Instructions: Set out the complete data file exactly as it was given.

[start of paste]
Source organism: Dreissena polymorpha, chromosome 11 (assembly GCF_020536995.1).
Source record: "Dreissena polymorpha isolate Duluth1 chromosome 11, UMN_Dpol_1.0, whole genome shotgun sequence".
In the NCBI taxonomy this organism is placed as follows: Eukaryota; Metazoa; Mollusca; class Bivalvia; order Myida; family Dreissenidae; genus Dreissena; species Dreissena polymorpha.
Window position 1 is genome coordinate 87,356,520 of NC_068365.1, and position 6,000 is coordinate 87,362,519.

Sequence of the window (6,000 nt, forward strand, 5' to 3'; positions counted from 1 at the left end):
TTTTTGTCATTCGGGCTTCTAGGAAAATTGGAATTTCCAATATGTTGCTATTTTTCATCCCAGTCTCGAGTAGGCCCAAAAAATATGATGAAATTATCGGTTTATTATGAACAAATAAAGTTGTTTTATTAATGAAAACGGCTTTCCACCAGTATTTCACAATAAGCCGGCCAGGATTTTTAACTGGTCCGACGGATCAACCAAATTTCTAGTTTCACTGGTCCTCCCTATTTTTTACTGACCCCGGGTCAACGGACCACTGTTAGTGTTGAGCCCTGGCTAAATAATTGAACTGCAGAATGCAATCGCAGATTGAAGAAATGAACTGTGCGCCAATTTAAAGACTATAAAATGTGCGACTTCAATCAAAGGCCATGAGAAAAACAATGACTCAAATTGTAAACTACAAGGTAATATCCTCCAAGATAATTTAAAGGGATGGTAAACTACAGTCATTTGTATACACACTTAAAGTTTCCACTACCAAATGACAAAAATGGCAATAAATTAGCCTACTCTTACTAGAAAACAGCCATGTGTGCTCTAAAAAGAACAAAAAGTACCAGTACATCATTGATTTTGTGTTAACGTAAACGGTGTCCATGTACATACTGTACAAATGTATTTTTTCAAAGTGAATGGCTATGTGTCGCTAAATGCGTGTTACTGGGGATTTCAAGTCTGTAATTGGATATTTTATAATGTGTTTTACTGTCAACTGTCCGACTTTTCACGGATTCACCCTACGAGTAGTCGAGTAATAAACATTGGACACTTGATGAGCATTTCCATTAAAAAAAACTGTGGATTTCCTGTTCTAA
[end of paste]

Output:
Source organism: Dreissena polymorpha, chromosome 11 (assembly GCF_020536995.1).
Source record: "Dreissena polymorpha isolate Duluth1 chromosome 11, UMN_Dpol_1.0, whole genome shotgun sequence".
In the NCBI taxonomy this organism is placed as follows: Eukaryota; Metazoa; Mollusca; class Bivalvia; order Myida; family Dreissenidae; genus Dreissena; species Dreissena polymorpha.
Window position 1 is genome coordinate 87,356,520 of NC_068365.1, and position 6,000 is coordinate 87,362,519.

Sequence of the window (6,000 nt, forward strand, 5' to 3'; positions counted from 1 at the left end):
TTTTTGTCATTCGGGCTTCTAGGAAAATTGGAATTTCCAATATGTTGCTATTTTTCATCCCAGTCTCGAGTAGGCCCAAAAAATATGATGAAATTATCGGTTTATTATGAACAAATAAAGTTGTTTTATTAATGAAAACGGCTTTCCACCAGTATTTCACAATAAGCCGGCCAGGATTTTTAACTGGTCCGACGGATCAACCAAATTTCTAGTTTCACTGGTCCTCCCTATTTTTTACTGACCCCGGGTCAACGGACCACTGTTAGTGTTGAGCCCTGGCTAAATAATTGAACTGCAGAATGCAATCGCAGATTGAAGAAATGAACTGTGCGCCAATTTAAAGACTATAAAATGTGCGACTTCAATCAAAGGCCATGAGAAAAACAATGACTCAAATTGTAAACTACAAGGTAATATCCTCCAAGATAATTTAAAGGGATGGTAAACTACAGTCATTTGTATACACACTTAAAGTTTCCACTACCAAATGACAAAAATGGCAATAAATTAGCCTACTCTTACTAGAAAACAGCCATGTGTGCTCTAAAAAGAACAAAAAGTACCAGTACATCATTGATTTTGTGTTAACGTAAACGGTGTCCATGTACATACTGTACAAATGTATTTTTTCAAAGTGAATGGCTATGTGTCGCTAAATGCGTGTTACTGGGGATTTCAAGTCTGTAATTGGATATTTTATAATGTGTTTTACTGTCAACTGTCCGACTTTTCACGGATTCACCCTACGAGTAGTCGAGTAATAAACATTGGACACTTGATGAGCATTTCCATTAAAAAAAACTGTGGATTTCCTGTTCTAA